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#4180 - Thursday, March 3, 2011 - Editor: Gloria Lee

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  • Gloria Lee
    #4180 - Thursday, March 3, 2011 - Editor: Gloria Lee The Nonduality Highlights - http://groups.yahoo.com/group/NDhighlights A Joyful Noise: Krishna Das On
    Message 1 of 1 , Mar 3, 2011

      #4180 - Thursday, March 3, 2011 - Editor: Gloria Lee
      The Nonduality Highlights - http://groups.yahoo.com/group/NDhighlights


      "As they say in India, you can’t rip the skin off a snake, or you’ll
      kill him, but at the right time the snake sheds his skin. Our
      patterns, our stories, who we experience ourselves to be — that’s
      our skin." By Alexis Adams

      A Joyful Noise
      Krishna Das On Chanting The Names Of God
      by Alexis Adams
      Adams: How would you describe kirtan to someone new to the practice?
      Krishna Das: It depends who I’m talking to, because I don’t want to scare people
      away. If I say it’s “meditation with music,” some will be put off by that. In India
      they call it the “repetition of the sacred names of God,” but I don’t want to say
      that to someone who doesn’t believe in God. I don’t even know if I believe in God —
      not the one described in Western religious traditions anyway. In India people
      understand that God is within. There are Hindu images associated with God —
      deities like Krishna, Hanuman, and Kali — but when it comes down to it, these
      deities are symbols of the divine that lives inside each one of us. Indians are more
      creative about worship, whereas Christians are generally very tense: there’s only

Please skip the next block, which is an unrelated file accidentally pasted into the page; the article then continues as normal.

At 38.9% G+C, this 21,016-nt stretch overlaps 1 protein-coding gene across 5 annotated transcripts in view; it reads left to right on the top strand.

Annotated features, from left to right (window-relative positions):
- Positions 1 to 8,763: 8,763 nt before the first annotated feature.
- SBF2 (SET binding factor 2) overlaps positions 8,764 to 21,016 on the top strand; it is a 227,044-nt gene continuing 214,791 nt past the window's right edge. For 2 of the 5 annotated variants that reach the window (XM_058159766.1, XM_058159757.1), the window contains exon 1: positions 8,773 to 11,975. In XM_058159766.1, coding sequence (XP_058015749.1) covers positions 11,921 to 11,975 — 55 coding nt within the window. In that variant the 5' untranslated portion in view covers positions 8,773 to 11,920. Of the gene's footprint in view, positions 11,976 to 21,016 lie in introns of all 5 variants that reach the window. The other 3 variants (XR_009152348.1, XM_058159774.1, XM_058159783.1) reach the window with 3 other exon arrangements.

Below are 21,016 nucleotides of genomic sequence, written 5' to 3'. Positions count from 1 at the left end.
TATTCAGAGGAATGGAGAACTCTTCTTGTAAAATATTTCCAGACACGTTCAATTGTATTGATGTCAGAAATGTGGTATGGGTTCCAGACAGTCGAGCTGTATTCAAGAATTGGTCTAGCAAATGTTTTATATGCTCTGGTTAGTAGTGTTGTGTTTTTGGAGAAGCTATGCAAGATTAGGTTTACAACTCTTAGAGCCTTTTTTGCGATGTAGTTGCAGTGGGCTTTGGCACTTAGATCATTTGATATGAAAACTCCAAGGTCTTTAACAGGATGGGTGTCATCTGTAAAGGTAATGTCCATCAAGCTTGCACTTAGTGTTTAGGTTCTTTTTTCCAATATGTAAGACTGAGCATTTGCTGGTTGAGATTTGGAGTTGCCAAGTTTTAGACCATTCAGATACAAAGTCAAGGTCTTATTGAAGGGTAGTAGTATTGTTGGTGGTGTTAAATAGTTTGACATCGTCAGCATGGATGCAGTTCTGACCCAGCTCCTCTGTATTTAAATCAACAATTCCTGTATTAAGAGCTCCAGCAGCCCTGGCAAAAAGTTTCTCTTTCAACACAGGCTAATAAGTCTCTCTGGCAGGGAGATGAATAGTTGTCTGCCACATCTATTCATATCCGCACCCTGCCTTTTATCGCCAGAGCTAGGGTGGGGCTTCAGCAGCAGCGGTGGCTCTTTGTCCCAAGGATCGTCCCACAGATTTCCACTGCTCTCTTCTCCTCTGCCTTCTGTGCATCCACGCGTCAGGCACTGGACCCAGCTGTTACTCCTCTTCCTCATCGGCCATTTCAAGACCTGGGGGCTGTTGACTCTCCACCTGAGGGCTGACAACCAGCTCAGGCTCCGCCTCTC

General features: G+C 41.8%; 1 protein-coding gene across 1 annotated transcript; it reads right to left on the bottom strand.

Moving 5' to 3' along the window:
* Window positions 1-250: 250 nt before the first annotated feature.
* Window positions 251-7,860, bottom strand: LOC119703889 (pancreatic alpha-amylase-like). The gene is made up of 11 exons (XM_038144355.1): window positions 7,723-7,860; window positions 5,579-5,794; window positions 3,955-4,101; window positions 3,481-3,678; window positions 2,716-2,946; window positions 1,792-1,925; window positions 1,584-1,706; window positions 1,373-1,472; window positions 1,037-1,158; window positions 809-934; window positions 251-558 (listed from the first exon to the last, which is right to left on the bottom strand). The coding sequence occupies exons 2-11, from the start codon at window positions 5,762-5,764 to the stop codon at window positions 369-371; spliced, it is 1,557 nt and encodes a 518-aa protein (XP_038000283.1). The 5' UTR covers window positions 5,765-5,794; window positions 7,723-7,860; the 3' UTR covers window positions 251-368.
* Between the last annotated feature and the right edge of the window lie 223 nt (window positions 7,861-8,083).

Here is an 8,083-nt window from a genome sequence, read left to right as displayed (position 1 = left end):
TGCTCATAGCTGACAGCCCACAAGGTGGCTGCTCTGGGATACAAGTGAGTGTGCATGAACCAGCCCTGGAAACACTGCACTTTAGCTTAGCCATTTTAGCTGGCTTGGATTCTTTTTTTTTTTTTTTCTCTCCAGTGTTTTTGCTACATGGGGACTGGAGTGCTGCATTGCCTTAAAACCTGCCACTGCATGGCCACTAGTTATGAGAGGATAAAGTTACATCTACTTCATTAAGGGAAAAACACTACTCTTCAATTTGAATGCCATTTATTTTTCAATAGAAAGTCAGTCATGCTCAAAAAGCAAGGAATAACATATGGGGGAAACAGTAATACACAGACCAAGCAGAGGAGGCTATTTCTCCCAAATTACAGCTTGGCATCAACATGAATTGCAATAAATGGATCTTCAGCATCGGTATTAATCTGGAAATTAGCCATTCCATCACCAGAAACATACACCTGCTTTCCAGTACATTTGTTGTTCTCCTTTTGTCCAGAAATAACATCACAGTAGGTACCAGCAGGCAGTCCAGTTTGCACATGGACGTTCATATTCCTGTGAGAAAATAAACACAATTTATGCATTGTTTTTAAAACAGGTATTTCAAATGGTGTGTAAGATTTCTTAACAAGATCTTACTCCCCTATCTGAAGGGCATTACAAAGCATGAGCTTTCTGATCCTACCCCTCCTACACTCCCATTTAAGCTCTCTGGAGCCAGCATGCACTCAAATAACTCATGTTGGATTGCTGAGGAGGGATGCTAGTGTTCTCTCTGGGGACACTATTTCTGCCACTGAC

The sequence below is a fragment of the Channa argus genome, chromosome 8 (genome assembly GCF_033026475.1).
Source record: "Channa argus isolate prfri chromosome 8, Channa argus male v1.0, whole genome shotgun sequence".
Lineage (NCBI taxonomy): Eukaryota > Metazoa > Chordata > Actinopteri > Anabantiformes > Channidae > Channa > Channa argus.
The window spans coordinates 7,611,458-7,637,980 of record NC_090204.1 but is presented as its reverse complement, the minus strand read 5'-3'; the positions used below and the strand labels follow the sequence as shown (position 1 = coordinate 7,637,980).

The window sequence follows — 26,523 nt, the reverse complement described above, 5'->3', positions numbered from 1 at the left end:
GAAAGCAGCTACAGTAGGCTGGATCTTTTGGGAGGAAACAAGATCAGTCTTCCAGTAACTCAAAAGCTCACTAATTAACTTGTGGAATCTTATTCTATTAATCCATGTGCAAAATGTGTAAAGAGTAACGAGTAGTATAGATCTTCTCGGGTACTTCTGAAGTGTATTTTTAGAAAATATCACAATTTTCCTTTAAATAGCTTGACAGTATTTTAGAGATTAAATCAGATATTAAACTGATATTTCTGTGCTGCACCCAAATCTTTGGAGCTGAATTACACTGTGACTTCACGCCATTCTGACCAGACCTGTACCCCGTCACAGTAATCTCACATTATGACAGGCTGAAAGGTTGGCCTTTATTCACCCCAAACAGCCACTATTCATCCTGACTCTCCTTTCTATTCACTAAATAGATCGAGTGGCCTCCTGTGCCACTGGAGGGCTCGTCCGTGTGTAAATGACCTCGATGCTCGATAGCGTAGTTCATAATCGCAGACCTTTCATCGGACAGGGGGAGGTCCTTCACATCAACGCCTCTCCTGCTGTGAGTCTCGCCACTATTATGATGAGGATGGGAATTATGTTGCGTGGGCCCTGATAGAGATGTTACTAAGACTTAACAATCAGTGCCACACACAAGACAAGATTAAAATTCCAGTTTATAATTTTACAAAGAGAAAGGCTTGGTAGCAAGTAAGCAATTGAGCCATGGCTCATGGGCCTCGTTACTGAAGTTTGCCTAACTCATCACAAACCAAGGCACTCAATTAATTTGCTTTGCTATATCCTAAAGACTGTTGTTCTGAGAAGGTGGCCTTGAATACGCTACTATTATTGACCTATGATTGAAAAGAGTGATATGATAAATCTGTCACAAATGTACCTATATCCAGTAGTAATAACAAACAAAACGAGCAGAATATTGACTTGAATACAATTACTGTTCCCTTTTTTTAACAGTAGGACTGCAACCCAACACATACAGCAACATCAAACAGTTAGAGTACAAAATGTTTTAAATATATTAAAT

one right way to do it and only one God to worship. Of course, there is only one
      God in the Indian traditions, too, just many forms to symbolize it. It’s ok to
      worship anything in any way in India, because there it’s understood that nothing is
      outside of us. There’s only one God, and we’re all it.
      Adams: Is it possible for someone like me, who’s never been to India and is not well
      versed in the Hindu gods and goddesses, to genuinely connect with the tradition?
      Krishna Das: Do you feel good when you chant?
      Adams: Well, it’s brand-new for me, but yes, I do.
      Krishna Das: Then why think about anything else? You don’t need to know all the
      deities. You don’t need to know anything about Indian culture. You don’t have to
      know what the words mean, because nobody really knows what the words mean. You
      can learn the lower, superficial meanings intellectually — Krishna did this, and Ram
      did that — but the real meaning of these chants is our own deepest being.
      I’ve been to yoga-teacher trainings and heard people say, “If you don’t understand
      the deities, you’ll never be a good yoga teacher.” Bullshit. We’re Americans. We
      didn’t grow up with this. It’s not native to us. I’ve spent a fair portion of my life in
      India and still don’t have a clue. It doesn’t mean that much to me. There it is: I told
      the truth.
      All these so-called deities exist inside of us, but we don’t understand that. We
      don’t know who we are, so we can’t know who they are. Find out who you are, and
      you’ll know everything you need to know.
      article continues:
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